Clinical features and predictors for disease natural progression in adults with Pompe disease: a nationwide prospective observational study
1 Department of Neurology, Center for Lysosomal and Metabolic Diseases, Erasmus MC University Medical Center, ’s-Gravendijkwal 230, 3015 CE, Rotterdam, the Netherlands
2 Department of Pediatrics, Center for Lysosomal and Metabolic Diseases, Erasmus MC – Sophia Children’s Hospital, University Medical Center, Rotterdam, the Netherlands
3 Department of Epidemiology and Biostatistics, Erasmus MC University Medical Center, Rotterdam, the Netherlands
4 Department of Clinical Genetics, Center for Lysosomal and Metabolic Diseases, Erasmus MC University Medical Center, Rotterdam, the Netherlands
5 Department of Neurology, Rudolf Magnus Institute of Neurosciences, University Medical Center Utrecht, Utrecht, the Netherlands
6 Department of Neurology, Academic Medical Center, Amsterdam, the Netherlands
7 Department of Neurology, Radboud University Nijmegen Medical Center, Nijmegen, the Netherlands
8 Department of Neurology, University Medical Center Groningen, Groningen, the Netherlands
9 Department of Neurology, Maastricht University Medical Center, Maastricht, the Netherlands
10 Department of Neurology, Leiden University Medical Center, Leiden, the Netherlands
Orphanet Journal of Rare Diseases 2012, 7:88 doi:10.1186/1750-1172-7-88Published: 12 November 2012
Due partly to physicians’ unawareness, many adults with Pompe disease are diagnosed with great delay. Besides, it is not well known which factors influence the rate of disease progression, and thus disease outcome. We delineated the specific clinical features of Pompe disease in adults, and mapped out the distribution and severity of muscle weakness, and the sequence of involvement of the individual muscle groups. Furthermore, we defined the natural disease course and identified prognostic factors for disease progression.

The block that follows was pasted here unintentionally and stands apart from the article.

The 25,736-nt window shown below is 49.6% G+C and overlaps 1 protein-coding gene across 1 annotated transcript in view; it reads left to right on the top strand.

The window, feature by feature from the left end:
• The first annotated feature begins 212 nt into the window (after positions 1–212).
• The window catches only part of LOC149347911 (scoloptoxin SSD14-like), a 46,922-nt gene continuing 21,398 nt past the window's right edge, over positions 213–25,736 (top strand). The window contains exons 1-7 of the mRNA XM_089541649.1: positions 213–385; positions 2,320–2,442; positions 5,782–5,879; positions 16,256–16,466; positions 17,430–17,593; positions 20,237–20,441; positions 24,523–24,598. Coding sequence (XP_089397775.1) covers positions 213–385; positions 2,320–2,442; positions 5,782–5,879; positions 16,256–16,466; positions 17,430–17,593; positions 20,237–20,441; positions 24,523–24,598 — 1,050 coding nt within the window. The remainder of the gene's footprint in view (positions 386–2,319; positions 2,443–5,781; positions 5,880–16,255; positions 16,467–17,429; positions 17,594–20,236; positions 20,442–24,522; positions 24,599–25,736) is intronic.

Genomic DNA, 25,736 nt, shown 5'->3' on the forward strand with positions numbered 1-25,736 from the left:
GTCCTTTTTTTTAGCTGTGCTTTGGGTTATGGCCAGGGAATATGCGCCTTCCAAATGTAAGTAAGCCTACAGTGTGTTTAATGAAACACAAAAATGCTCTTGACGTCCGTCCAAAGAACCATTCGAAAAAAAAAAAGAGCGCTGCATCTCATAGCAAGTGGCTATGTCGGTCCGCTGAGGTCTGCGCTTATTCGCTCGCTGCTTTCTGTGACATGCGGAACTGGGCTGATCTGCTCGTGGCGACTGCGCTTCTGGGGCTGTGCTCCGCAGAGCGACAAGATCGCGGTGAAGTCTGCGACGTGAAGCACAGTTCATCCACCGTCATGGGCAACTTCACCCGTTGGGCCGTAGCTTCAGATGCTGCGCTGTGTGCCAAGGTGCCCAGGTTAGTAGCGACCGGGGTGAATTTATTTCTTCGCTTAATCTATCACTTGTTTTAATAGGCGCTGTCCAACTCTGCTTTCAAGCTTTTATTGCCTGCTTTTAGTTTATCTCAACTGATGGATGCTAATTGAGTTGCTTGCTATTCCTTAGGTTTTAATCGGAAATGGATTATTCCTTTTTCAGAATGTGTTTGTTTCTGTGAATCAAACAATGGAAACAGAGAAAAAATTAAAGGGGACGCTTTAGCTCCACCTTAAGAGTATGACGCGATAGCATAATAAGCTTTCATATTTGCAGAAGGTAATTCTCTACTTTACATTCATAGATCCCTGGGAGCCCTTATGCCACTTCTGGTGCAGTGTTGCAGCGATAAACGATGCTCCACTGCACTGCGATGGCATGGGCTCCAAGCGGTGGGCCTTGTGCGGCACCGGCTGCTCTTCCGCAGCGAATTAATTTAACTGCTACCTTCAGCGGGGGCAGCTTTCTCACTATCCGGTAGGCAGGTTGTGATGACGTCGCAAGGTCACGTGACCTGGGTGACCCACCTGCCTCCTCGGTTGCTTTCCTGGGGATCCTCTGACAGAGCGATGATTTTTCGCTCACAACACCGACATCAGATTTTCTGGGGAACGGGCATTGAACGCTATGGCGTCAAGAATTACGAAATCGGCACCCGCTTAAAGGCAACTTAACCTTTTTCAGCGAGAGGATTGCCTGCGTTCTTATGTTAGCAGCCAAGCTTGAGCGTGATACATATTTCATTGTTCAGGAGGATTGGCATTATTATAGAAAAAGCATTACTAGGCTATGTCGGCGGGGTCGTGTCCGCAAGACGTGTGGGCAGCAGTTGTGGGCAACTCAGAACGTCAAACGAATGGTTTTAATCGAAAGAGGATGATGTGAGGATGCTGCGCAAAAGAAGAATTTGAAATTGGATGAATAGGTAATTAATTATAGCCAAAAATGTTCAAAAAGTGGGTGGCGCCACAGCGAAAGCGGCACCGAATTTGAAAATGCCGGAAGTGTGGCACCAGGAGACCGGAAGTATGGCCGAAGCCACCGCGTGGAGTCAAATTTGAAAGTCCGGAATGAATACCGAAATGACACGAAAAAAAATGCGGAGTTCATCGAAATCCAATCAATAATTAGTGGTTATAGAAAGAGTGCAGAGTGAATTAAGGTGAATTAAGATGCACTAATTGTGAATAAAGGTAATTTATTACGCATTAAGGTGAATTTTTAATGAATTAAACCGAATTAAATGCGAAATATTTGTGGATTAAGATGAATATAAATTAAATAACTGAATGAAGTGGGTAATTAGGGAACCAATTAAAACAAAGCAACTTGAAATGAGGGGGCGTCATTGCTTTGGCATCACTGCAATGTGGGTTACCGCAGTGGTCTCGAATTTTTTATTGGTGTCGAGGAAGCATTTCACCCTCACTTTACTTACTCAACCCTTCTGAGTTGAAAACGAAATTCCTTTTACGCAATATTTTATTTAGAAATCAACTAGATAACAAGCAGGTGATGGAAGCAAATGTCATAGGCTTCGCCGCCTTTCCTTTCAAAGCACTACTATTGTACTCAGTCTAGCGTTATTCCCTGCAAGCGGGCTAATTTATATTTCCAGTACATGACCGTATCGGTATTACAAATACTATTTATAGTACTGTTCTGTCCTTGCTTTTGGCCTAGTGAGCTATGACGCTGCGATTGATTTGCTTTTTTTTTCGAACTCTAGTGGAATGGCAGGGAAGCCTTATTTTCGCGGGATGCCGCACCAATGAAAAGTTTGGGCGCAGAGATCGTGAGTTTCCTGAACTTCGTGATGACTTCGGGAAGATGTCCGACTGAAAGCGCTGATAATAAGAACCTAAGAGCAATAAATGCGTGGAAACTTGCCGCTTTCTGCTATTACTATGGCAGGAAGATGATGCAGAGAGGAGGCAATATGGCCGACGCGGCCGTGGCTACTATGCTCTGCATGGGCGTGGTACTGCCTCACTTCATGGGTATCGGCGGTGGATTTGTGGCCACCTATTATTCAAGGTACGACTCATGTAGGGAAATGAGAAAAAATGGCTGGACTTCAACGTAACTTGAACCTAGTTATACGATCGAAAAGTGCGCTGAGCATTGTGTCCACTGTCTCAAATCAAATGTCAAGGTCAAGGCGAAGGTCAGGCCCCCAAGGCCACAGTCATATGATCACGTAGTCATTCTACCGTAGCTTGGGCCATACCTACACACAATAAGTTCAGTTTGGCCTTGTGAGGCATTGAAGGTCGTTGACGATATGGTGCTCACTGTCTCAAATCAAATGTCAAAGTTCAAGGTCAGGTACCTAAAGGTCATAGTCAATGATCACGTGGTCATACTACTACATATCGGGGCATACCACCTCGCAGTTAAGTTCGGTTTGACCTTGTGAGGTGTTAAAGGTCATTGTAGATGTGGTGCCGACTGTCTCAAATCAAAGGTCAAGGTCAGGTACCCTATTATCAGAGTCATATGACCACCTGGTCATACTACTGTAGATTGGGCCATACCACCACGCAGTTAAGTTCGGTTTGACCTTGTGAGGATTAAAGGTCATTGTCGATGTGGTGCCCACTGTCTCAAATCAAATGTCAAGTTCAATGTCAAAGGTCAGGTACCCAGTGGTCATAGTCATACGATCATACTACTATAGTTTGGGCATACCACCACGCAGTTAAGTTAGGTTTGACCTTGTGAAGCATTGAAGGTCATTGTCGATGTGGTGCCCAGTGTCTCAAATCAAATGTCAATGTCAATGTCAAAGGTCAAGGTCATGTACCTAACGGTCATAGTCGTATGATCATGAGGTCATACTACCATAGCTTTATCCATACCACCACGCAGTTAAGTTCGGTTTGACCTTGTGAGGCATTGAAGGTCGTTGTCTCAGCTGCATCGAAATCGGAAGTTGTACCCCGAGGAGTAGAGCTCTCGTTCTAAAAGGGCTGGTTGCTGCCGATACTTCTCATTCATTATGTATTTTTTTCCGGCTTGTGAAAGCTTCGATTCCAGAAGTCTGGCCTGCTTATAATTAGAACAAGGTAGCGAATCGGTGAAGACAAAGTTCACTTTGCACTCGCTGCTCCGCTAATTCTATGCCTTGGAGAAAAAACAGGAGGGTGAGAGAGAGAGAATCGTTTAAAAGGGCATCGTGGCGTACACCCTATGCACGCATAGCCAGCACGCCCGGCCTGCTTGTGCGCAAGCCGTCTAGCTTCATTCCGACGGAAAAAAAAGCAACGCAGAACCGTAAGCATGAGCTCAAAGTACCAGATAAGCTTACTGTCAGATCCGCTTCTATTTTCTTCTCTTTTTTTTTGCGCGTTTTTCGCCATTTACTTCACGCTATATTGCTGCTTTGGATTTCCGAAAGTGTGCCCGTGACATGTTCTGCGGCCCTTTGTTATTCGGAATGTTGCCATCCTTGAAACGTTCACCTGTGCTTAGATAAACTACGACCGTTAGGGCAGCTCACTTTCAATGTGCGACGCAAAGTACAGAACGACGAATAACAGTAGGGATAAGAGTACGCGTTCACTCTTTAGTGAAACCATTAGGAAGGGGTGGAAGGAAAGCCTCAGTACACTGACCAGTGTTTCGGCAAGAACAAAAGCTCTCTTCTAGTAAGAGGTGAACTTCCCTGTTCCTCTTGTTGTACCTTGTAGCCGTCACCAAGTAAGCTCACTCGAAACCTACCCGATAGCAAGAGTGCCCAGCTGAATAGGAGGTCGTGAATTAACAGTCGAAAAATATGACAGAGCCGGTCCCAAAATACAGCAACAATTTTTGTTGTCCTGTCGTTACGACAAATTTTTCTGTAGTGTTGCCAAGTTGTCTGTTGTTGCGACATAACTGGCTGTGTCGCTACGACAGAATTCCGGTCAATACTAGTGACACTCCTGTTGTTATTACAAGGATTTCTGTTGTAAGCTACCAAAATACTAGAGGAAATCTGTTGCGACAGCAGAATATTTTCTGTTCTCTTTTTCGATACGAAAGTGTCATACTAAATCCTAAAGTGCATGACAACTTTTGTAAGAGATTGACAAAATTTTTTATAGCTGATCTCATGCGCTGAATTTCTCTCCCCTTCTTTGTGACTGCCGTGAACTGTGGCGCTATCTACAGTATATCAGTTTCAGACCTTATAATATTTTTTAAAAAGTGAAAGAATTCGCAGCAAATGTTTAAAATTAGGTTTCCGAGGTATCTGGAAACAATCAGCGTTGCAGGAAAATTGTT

We conducted a single-center, prospective, observational study. Muscle strength (manual muscle testing, and hand-held dynamometry), muscle function (quick motor function test), and pulmonary function (forced vital capacity in sitting and supine positions) were assessed every 3–6 months and analyzed using repeated-measures ANOVA.
Between October 2004 and August 2009, 94 patients aged between 25 and 75 years were included in the study. Although skeletal muscle weakness was typically distributed in a limb-girdle pattern, many patients had unfamiliar features such as ptosis (23%), bulbar weakness (28%), and scapular winging (33%). During follow-up (average 1.6 years, range 0.5-4.2 years), skeletal muscle strength deteriorated significantly (mean declines of −1.3% point/year for manual muscle testing and of −2.6% points/year for hand-held dynamometry; both p<0.001). Longer disease duration (>15 years) and pulmonary involvement (forced vital capacity in sitting position <80%) at study entry predicted faster decline. On average, forced vital capacity in supine position deteriorated by 1.3% points per year (p=0.02). Decline in pulmonary function was consistent across subgroups. Ten percent of patients declined unexpectedly fast.
Recognizing patterns of common and less familiar characteristics in adults with Pompe disease facilitates timely diagnosis. Longer disease duration and reduced pulmonary function stand out as predictors of rapid disease progression, and aid in deciding whether to initiate enzyme replacement therapy, or when.